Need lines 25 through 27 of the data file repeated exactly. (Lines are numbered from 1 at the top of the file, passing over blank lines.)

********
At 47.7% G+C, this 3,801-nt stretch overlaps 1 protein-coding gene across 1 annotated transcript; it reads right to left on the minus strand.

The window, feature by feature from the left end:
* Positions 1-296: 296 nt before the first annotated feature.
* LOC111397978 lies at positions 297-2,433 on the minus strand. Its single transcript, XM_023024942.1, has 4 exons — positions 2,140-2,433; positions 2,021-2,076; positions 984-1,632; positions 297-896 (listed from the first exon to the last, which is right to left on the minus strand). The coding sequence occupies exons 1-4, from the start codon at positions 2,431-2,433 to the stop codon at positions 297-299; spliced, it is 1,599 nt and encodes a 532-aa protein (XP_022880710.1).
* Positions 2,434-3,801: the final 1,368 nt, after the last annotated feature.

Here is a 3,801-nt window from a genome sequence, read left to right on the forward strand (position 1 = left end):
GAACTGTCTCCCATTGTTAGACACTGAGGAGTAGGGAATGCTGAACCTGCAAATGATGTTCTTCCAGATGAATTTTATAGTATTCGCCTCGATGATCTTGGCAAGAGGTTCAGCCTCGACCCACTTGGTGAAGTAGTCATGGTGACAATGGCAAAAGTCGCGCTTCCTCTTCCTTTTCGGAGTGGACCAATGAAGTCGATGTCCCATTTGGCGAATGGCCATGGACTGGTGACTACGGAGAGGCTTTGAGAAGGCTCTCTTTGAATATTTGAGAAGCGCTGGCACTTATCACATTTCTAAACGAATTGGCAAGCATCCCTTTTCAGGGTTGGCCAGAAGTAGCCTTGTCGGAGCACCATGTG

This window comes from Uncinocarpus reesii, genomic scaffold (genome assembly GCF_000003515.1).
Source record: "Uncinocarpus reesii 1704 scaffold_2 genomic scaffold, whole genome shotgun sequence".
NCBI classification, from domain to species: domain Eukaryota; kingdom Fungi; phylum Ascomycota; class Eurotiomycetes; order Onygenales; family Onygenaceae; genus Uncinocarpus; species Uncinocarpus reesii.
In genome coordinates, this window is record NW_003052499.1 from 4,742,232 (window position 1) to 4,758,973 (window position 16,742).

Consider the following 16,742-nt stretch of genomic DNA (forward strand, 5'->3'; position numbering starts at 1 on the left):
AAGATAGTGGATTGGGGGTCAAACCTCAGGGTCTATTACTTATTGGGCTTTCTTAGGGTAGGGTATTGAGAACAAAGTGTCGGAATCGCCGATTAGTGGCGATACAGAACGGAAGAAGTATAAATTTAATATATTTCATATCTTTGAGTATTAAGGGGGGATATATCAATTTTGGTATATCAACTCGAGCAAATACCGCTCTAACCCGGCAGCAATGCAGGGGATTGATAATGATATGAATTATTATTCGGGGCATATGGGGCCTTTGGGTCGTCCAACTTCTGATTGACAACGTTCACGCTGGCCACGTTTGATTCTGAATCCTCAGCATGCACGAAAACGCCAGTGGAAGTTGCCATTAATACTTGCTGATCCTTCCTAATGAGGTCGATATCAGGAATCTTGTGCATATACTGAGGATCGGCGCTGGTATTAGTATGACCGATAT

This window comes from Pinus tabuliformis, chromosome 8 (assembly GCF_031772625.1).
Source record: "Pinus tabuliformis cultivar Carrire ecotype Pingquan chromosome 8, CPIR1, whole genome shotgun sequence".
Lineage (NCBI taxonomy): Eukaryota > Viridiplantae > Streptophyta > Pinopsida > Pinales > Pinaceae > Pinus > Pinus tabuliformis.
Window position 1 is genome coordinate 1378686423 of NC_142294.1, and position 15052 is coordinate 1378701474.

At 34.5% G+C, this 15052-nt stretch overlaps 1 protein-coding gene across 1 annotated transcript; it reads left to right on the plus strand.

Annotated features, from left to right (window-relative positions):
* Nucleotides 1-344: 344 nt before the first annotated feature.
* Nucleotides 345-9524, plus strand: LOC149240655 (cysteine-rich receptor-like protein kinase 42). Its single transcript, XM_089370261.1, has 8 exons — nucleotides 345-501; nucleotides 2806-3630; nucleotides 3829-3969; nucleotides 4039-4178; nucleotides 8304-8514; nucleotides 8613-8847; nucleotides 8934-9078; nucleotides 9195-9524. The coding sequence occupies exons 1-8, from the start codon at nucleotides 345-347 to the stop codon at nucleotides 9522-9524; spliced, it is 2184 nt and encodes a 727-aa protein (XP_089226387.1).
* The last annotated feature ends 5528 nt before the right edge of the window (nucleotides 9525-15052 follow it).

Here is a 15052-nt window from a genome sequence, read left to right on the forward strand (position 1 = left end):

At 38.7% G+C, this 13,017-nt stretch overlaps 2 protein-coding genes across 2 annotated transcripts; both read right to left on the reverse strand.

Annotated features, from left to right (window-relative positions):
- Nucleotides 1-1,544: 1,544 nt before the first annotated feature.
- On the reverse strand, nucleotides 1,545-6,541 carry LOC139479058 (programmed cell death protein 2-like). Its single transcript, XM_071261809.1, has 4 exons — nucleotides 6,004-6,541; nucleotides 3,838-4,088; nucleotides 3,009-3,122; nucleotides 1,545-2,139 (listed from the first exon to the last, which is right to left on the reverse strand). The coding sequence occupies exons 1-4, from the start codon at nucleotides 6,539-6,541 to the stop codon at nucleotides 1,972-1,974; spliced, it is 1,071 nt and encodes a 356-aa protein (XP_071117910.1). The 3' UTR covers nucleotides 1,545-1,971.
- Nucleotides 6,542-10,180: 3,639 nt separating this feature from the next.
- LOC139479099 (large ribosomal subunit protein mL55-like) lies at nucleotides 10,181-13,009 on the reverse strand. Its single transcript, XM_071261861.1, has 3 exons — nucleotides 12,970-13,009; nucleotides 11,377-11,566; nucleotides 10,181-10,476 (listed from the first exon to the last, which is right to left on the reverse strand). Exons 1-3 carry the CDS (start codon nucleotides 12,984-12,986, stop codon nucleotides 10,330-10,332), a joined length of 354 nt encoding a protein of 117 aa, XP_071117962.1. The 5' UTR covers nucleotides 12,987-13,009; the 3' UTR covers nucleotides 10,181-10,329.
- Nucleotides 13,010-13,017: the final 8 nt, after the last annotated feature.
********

Annotated features, from left to right (window-relative positions):
- Nucleotides 1-1,544: 1,544 nt before the first annotated feature.
- On the reverse strand, nucleotides 1,545-6,541 carry LOC139479058 (programmed cell death protein 2-like). Its single transcript, XM_071261809.1, has 4 exons — nucleotides 6,004-6,541; nucleotides 3,838-4,088; nucleotides 3,009-3,122; nucleotides 1,545-2,139 (listed from the first exon to the last, which is right to left on the reverse strand). The coding sequence occupies exons 1-4, from the start codon at nucleotides 6,539-6,541 to the stop codon at nucleotides 1,972-1,974; spliced, it is 1,071 nt and encodes a 356-aa protein (XP_071117910.1). The 3' UTR covers nucleotides 1,545-1,971.